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Striking Workers Are Bringing Back 1970s 'Mindfuck' Tactics

Trade unions are looking to the past for inspiration in how to mess with their exploitative employers.
February 12, 2019, 11:57am
Collage by Marta Parszeniew

This article originally appeared on VICE UK.

Since the highpoint of the 1970s, strikes in the UK have been becoming more and more boring. For some of the more risk-averse big unions, a strike is more like a day of action than a pitched battle between classes. On the chosen day, they will pick a spot near, but not too near, the entrance of the workplace to hold a “non-disruptive picket” – basically a glorified leafleting session – and watch as everything goes on as normal. For the workers involved, this can be a disheartening experience. But that might not be the case for much longer.


On the 22nd of January, outsourced support staff were on strike at two government departments: the Ministry of Justice, and the Department for Business, Energy and Industrial Strategy. Cleaners, receptionists, and security guards at both departments are employed by outsourcing companies that don’t pay the London living wage, meaning that many of them struggle to get by.

Purma Bahador is one of those workers. After 17 years in the British army as a Ghurka, he started working for the Ministry of Justice in 2009 as a security guard. He says that the wages have hardly changed since he started the job. “Management say they can’t afford to pay us any more, but the price of everything is going up.” Purma uses his wages to support his two sons through college, and at the moment he’s having to work six days a week just to make ends meet. Purma is technically employed by outsourcing giant OCS, who turned £40 million net profit in 2017-18.

He joined the union, the United Voices of the World (UVW), after he saw cleaners at the department striking in 2018 and decided he needed to do the same thing. “This is the first time in my life I’ve gone on strike. Ghurkas always do the right thing,” he says.

The 23rd of January was meant to be another strike day at the Ministry of Justice. Just like the day before, an anti-strike workforce of cleaners, receptionists and security guards had been brought in to keep the building running. Early in the morning, Purma and the other strikers turned up to form a picket line. But then, all at once, they walked inside to do their jobs like normal. Rather than continuing the protest, the workers had secretly coordinated to go back to work a day early.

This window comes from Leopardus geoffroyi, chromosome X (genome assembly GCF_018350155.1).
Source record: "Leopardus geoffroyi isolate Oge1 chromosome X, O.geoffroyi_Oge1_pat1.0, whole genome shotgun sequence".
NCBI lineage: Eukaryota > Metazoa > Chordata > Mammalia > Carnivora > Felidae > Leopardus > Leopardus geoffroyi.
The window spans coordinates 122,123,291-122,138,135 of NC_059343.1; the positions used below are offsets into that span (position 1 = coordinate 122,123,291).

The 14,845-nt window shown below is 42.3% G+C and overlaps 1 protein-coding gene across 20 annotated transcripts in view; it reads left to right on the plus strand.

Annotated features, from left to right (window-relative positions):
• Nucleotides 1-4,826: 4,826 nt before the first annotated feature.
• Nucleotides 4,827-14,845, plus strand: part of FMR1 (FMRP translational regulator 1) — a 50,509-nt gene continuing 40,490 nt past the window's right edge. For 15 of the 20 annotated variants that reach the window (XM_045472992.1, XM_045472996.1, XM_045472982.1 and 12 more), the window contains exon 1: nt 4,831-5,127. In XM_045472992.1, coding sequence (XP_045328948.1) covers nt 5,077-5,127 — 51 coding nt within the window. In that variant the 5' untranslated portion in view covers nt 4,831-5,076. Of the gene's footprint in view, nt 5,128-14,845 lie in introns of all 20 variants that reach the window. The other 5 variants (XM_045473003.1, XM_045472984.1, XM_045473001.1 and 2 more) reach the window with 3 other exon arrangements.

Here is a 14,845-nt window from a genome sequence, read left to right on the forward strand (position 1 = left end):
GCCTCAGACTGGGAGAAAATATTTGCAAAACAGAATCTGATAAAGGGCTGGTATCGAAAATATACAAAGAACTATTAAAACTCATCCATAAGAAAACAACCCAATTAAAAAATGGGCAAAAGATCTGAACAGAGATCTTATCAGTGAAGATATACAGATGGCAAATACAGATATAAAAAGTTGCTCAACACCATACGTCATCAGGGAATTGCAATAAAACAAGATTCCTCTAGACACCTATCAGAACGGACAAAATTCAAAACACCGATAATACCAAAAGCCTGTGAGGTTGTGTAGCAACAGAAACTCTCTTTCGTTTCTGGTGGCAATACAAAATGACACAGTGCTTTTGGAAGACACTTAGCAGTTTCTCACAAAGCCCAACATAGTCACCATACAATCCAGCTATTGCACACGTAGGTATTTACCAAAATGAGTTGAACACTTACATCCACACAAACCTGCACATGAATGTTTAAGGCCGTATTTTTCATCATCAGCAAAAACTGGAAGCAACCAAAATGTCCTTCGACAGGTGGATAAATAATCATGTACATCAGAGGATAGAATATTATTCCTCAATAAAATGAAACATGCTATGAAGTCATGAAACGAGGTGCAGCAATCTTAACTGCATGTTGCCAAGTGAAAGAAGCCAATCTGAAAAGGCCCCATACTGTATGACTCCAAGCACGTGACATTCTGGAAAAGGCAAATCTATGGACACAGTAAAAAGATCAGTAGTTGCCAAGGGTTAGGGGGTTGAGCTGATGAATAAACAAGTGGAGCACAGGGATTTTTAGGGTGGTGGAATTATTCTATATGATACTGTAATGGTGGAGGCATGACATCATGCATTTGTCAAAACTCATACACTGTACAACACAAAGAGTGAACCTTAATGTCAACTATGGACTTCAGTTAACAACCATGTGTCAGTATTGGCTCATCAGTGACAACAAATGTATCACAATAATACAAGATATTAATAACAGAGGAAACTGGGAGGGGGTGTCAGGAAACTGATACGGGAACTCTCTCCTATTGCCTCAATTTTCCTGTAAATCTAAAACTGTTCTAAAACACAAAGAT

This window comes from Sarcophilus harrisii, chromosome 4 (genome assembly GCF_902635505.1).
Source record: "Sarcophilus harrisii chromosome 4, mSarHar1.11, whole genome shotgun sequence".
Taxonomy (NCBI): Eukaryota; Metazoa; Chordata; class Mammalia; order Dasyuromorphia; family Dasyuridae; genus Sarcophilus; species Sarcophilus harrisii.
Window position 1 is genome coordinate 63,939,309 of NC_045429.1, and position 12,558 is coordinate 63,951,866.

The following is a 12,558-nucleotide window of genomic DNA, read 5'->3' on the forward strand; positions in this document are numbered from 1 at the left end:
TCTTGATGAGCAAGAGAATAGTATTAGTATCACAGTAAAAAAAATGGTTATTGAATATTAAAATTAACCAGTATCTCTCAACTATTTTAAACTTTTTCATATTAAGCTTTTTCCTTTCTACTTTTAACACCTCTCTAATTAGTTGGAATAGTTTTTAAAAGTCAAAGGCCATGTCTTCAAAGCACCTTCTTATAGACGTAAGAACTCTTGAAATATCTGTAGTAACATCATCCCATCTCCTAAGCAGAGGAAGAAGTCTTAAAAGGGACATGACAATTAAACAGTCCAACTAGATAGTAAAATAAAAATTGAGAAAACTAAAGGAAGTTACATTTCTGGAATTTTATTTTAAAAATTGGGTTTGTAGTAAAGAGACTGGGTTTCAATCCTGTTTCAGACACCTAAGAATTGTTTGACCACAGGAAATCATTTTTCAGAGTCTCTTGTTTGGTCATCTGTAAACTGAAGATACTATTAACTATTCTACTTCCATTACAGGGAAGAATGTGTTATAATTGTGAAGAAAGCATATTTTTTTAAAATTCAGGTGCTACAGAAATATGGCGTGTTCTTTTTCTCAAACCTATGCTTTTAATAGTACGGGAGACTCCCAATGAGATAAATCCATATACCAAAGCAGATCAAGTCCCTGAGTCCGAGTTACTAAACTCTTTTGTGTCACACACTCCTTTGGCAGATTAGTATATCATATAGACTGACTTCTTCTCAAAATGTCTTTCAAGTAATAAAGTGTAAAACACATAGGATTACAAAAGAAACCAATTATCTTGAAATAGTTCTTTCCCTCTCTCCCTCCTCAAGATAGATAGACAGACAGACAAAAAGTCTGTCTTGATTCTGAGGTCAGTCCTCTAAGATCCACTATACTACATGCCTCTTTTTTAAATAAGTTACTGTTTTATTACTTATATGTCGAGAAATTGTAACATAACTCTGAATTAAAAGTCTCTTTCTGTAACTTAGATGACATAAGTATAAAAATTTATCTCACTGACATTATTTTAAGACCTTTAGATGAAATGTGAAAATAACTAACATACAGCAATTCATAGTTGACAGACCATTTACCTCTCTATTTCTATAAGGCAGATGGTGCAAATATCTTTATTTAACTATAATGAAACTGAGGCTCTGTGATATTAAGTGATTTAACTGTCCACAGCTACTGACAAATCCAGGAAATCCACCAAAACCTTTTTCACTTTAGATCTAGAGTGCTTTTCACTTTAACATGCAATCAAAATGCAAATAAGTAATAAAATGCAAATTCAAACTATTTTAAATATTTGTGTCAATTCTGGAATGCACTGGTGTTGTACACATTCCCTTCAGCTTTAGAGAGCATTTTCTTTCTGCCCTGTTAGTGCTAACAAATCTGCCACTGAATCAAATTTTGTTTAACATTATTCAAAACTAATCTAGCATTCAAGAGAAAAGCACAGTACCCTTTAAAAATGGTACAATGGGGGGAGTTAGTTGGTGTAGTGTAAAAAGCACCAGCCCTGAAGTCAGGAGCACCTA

The unexpected non-strike meant that all the outsourced staff turned up for work and needed to get paid, and so did the anti-strike scab workforce. Someone was going to have to pay a double wage bill.

But who? The Ministry of Justice? Or the outsourcing company?

Outsourcing usually protects the client. A client can claim that they don’t employ anyone on poverty wages – they don’t employ anyone at all! ‘Our cleaners? Sure they work here, but they don’t exactly work here if you know what I mean. They’re actually the employees of Unscrupulous Inc. who we just happen to have a contact with to ensure our offices are clean.’ goes the line. That way, they can shrug off any responsibility to the people who keep their offices clean and safe. In this instance, the union was trying to turn that relationship on its head and into a point of leverage.

The UVW was using a variation on an old tactic from the 1970s, called the chessboard strike, in which rapid changes in strike plans among alternating sections of the workforce lead to chaos in the workplace.

Writing in 1971, researchers identified how an upsurge in workplace militancy in Europe was coinciding with a diversification of tactics: